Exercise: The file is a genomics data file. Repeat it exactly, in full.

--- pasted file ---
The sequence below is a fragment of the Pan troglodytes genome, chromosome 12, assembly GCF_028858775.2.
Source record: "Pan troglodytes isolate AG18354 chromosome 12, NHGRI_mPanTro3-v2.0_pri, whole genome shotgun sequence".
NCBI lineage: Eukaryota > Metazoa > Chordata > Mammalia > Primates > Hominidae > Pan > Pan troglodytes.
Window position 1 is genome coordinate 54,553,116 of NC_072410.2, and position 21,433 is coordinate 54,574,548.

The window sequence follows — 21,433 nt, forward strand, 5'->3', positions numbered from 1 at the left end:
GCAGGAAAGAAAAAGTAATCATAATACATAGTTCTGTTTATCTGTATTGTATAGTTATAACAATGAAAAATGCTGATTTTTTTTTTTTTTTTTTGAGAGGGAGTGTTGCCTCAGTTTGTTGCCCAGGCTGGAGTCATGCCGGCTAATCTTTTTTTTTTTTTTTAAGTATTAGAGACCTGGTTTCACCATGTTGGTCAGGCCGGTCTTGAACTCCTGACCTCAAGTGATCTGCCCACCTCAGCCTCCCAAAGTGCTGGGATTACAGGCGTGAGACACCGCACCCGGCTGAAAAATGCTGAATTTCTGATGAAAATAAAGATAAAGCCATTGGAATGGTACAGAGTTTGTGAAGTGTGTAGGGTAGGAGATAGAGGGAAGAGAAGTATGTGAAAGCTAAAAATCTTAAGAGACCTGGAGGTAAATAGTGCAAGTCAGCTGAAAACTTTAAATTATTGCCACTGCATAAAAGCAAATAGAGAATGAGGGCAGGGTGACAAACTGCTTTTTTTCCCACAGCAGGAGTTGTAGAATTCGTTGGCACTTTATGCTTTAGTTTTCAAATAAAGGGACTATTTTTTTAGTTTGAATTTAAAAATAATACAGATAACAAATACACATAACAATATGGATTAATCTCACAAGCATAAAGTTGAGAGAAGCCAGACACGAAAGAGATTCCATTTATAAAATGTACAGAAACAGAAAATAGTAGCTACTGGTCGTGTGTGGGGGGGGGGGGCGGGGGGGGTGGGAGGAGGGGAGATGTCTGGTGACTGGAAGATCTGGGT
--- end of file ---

The sequence below is a fragment of the Pan troglodytes genome, chromosome 12, assembly GCF_028858775.2.
Source record: "Pan troglodytes isolate AG18354 chromosome 12, NHGRI_mPanTro3-v2.0_pri, whole genome shotgun sequence".
NCBI lineage: Eukaryota > Metazoa > Chordata > Mammalia > Primates > Hominidae > Pan > Pan troglodytes.
Window position 1 is genome coordinate 54,553,116 of NC_072410.2, and position 21,433 is coordinate 54,574,548.

The window sequence follows — 21,433 nt, forward strand, 5'->3', positions numbered from 1 at the left end:
GCAGGAAAGAAAAAGTAATCATAATACATAGTTCTGTTTATCTGTATTGTATAGTTATAACAATGAAAAATGCTGATTTTTTTTTTTTTTTTTTGAGAGGGAGTGTTGCCTCAGTTTGTTGCCCAGGCTGGAGTCATGCCGGCTAATCTTTTTTTTTTTTTTTAAGTATTAGAGACCTGGTTTCACCATGTTGGTCAGGCCGGTCTTGAACTCCTGACCTCAAGTGATCTGCCCACCTCAGCCTCCCAAAGTGCTGGGATTACAGGCGTGAGACACCGCACCCGGCTGAAAAATGCTGAATTTCTGATGAAAATAAAGATAAAGCCATTGGAATGGTACAGAGTTTGTGAAGTGTGTAGGGTAGGAGATAGAGGGAAGAGAAGTATGTGAAAGCTAAAAATCTTAAGAGACCTGGAGGTAAATAGTGCAAGTCAGCTGAAAACTTTAAATTATTGCCACTGCATAAAAGCAAATAGAGAATGAGGGCAGGGTGACAAACTGCTTTTTTTCCCACAGCAGGAGTTGTAGAATTCGTTGGCACTTTATGCTTTAGTTTTCAAATAAAGGGACTATTTTTTTAGTTTGAATTTAAAAATAATACAGATAACAAATACACATAACAATATGGATTAATCTCACAAGCATAAAGTTGAGAGAAGCCAGACACGAAAGAGATTCCATTTATAAAATGTACAGAAACAGAAAATAGTAGCTACTGGTCGTGTGTGGGGGGGGGGGGCGGGGGGGGTGGGAGGAGGGGAGATGTCTGGTGACTGGAAGATCTGGGT